IELTS Writing Task 2 – Tips and common mistakes to avoid
As promised in last month’s blog, which focused on Task 1 of the IELTS writing exam, this month offers tips about the second task.
One of the most important factors to remember is that Task 2 is worth double the amount of points, so be sure to tell students to spend twice as much time writing this essay.
In my experience preparing students for this exam, many candidates initially consider Task 2 trickier because the question generally asks for an opinion on some quite controversial topics. Despite this concern, I’m able to put your mind at rest here and make assurances that a conclusive opinion one way or the other is not the ultimate goal of the essay, and that a well-balanced argument that considers both perspectives is far more important. In short, don’t be afraid to sit on the fence!
Consider the following Task 2 essay question:
It is inevitable that traditional cultures will be lost as technology develops. Technology and traditional cultures are incompatible. To what extent do you agree or disagree with this view?
This is a complex topic, and it is subsequently reasonable to conclude your essay explaining that there are both positive and negative aspects related with this phenomenon.
However, before focusing on the conclusion, I would like to provide some tips in order to compose a succinct and well-structured argument that can be applied to any essay question. First of all, students need to remember to keep it simple and they shouldn’t try to squeeze in too much information as there simply won’t be time. They only have 40 minutes for this essay – the examiner is not expecting a PhD thesis!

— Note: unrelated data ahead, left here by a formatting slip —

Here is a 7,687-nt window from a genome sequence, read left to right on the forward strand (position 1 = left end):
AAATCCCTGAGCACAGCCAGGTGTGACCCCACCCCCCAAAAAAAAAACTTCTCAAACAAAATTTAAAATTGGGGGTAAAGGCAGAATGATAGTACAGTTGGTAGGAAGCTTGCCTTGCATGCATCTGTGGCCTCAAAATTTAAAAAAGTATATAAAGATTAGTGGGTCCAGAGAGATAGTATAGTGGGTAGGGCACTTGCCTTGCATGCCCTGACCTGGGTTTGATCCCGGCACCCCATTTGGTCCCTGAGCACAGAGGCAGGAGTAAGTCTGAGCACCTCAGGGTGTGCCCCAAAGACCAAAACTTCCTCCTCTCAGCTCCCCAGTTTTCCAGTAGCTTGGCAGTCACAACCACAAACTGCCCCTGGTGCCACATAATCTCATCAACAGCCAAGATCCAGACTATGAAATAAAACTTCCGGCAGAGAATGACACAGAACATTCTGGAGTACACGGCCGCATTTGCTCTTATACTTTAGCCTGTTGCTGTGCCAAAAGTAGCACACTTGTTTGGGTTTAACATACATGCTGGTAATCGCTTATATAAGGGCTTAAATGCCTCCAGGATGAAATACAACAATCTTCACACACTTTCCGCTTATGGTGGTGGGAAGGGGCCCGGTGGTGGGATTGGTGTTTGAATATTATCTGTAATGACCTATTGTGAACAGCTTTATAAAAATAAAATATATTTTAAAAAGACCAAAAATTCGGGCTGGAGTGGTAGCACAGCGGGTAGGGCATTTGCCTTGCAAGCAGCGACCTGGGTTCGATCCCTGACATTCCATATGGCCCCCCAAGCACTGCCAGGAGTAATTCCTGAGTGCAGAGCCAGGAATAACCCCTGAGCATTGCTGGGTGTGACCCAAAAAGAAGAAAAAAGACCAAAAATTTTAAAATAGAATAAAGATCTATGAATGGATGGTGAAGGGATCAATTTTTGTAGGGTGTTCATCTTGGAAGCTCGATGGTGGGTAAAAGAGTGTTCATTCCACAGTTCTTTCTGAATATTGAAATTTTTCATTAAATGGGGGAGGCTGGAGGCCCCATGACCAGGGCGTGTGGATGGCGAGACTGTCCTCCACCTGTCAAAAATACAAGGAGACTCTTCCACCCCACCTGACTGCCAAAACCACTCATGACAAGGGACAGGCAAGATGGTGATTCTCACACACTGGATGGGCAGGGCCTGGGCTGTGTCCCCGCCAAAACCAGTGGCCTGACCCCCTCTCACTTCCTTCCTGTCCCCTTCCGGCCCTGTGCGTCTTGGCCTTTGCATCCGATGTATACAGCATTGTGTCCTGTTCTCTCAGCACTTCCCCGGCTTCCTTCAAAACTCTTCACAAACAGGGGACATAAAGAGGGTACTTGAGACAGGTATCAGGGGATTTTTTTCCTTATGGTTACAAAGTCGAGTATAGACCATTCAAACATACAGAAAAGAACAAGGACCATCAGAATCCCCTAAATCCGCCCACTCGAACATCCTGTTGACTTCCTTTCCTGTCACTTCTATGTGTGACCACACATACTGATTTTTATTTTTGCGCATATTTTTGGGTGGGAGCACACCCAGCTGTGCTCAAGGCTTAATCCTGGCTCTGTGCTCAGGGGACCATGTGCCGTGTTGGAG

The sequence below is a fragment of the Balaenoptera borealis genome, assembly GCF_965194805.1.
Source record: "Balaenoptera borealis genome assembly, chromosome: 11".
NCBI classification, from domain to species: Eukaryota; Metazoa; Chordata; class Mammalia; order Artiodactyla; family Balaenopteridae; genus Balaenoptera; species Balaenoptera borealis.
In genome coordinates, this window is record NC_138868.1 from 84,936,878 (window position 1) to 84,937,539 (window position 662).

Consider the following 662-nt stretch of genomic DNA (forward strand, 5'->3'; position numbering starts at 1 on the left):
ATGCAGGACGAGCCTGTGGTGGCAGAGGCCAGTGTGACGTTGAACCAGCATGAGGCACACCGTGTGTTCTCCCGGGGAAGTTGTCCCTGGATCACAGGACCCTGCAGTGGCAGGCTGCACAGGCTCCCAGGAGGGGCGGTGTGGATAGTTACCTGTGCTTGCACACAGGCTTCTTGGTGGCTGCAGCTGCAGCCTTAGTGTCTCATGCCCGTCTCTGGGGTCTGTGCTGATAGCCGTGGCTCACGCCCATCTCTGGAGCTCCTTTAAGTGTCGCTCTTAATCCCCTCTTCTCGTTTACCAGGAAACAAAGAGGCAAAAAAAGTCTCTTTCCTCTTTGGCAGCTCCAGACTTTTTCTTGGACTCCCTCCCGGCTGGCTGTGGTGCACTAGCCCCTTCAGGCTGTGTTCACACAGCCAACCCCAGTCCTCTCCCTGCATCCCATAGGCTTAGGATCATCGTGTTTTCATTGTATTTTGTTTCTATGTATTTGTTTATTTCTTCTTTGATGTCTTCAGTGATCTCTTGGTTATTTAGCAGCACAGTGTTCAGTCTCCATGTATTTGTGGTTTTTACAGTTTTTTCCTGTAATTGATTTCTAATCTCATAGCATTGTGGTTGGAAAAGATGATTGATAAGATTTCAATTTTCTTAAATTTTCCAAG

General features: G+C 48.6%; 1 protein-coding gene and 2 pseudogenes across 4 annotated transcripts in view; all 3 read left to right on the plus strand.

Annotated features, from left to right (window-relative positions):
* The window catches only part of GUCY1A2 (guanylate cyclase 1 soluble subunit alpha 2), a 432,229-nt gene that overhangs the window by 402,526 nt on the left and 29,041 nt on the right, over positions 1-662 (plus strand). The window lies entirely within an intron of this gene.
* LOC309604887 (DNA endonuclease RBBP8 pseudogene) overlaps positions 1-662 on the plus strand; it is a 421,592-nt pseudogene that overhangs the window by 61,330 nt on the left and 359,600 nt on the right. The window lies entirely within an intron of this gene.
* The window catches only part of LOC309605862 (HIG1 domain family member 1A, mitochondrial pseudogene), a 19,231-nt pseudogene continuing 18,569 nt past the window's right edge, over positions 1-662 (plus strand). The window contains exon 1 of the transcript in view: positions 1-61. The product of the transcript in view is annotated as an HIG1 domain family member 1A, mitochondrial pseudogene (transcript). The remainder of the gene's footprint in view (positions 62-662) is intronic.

Candidates should always spend some time structuring your essay by choosing two main points that support both sides of the argument. Upon writing a brief introduction, they should expand on these points in the two main contrasting paragraphs, and use appropriate discourse markers to present these points in a coherent manner. By discourse markers, I mean words such as ‘firstly, secondly and finally’, which will assist the reader in clearly understanding the thread of the argument. However, candidates should try to be confident regarding their choice of discourse markers and connectors as these are often used erroneously, resulting in lost marks. For example, the words ‘Nevertheless’ and ‘Although’ are not synonyms – the former is used to connect two sentences, while the latter is used to connect two clauses. Although it is admirable of students to try and expand their vocabulary, it is better within the context of the IELTS writing exam to choose only a few connecting words, of which the correct usage is completely understood, rather than a more expansive vocabulary that is used incorrectly.
If candidates arm themselves with a variety of discourse markers and conjunctions, and observe the aforementioned structure for each essay they write (introductory paragraph, two contrasting paragraphs, and a conclusion), then any essay topic can be adjusted to fit this format – and strong IELTS results will follow.
Martin Wilson has been working as a teacher of English to non-native speakers for over 13 years, since qualifying from St. Giles International College, London, in 2004. His Trinity Tesol Certificate was followed shortly after with a Masters Degree in Linguistics and Philosophy from The University of Amsterdam, The Netherlands. Martin’s experience within the various fields of ELT has been plentiful, and has involved teaching children and teenagers in Thailand, as well as asylum seekers and refugees throughout Europe, and university students and business professionals in London, UK. In this series of blogs, Martin aims to share his insights into the world of ELT, including tips and tricks for students and teachers alike, in addition to observations and reviews regarding current available material and resources. Martin can be contacted at firstname.lastname@example.org.